1

I have a basic question regarding commas, and I have not found the answer I was looking for.

So the rule of thumb is to never separate the verb from the subject or main subject should I say...but in speech for instance or a question.

E.g

  1. Are you ready, Coachella?

We separate -- is that mandatory to use the comma- why? For instance:

  1. Are you ready Steven?

vs:

  1. Are you ready, Steven?

Another example:

  1. It's what she feared the most, death.

Is the comma needed here, and if you reverse it:

  1. "Death, it's what she feared most."

Why grammatically does the sentence not work without the comma.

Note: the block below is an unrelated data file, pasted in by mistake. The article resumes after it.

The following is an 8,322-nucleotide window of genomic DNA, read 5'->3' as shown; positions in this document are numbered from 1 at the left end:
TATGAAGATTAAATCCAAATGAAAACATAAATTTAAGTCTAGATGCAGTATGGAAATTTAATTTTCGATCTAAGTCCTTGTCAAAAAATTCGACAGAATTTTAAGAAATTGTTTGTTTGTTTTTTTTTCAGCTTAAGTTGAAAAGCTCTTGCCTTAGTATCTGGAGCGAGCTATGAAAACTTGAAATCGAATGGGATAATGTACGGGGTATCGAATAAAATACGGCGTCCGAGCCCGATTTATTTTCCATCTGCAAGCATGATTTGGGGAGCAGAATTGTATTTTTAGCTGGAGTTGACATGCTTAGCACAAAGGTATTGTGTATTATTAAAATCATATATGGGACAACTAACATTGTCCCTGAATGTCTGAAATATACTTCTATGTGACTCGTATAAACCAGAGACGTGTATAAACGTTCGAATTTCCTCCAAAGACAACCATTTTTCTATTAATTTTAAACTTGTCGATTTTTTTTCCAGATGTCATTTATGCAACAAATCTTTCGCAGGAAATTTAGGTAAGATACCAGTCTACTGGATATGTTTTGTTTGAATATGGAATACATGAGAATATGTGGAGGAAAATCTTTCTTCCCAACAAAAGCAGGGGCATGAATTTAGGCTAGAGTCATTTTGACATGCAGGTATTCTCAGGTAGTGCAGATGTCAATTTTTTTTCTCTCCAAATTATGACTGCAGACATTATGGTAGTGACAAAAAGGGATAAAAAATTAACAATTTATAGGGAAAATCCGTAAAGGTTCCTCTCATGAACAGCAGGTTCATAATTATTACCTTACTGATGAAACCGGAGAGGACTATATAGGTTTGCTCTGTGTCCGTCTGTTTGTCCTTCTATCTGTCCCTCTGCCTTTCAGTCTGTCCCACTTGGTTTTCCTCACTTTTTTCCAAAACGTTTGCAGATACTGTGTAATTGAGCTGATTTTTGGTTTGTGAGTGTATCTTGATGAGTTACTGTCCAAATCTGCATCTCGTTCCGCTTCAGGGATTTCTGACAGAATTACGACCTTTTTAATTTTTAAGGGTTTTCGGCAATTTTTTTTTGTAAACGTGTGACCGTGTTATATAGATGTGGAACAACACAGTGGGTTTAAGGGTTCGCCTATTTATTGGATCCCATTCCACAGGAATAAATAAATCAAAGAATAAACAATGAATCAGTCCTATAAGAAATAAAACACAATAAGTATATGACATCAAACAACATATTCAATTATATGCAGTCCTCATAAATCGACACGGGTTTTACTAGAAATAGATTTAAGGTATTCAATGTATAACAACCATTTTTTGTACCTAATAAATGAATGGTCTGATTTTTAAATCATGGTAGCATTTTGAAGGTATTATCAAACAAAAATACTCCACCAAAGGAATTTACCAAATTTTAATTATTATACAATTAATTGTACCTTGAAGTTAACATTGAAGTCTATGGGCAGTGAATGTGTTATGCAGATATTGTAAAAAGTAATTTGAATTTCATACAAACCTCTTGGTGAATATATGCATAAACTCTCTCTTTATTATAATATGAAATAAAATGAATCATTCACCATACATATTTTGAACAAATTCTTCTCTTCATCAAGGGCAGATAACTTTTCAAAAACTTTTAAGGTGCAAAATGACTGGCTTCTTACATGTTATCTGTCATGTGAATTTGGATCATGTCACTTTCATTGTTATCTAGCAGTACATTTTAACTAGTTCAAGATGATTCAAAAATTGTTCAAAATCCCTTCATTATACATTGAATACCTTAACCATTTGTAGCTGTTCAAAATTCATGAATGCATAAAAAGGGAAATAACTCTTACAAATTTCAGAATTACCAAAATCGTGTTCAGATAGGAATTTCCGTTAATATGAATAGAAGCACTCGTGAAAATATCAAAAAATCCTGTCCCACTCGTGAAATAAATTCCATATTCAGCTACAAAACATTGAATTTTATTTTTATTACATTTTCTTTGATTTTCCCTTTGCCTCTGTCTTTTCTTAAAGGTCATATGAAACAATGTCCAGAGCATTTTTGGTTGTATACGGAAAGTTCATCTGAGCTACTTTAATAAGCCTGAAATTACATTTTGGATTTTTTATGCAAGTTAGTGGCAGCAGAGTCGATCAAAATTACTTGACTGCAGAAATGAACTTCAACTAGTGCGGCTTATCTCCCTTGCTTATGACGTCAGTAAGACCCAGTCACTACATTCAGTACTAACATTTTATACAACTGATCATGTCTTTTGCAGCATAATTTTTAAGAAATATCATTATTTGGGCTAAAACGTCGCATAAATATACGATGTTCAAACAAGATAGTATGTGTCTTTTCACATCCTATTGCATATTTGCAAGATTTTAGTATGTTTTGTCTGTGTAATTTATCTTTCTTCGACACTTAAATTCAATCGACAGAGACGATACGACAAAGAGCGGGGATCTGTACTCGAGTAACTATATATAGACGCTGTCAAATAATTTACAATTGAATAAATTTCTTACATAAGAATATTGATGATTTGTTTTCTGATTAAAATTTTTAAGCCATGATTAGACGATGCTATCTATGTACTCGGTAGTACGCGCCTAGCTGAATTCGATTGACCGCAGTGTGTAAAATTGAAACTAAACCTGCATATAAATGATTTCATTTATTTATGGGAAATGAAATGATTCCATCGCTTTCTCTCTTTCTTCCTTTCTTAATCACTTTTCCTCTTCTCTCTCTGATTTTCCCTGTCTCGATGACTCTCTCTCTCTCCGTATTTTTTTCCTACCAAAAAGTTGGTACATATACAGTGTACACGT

What -term- do you use when you can switch the sentence around and it still works either way ?

0

In examples 1, 2 and 3:

  • the subject is "you";
  • "Coachella" and "Steven" are words in the vocative case - they have to be separated from the rest of the sentence by a comma.

Therefore, example 2 is not correct, while 1 and 3 are correct.


In examples 4 and 5, the situation is different. "Death" is a part of an enumeration with one element. The rule tells that enumerations are separated from the rest of the sentence with a colon, not with a comma:

  • It's what she feared the most: death.

  • It's what she feared the most: death, spiders and meteors.

and:

  • Death: it's what she feared most.

  • Death, spiders and meteors: it's what she feared most.


I am not sure what you mean by this:

What -term- do you use when you can switch the sentence around and it still works either way ?

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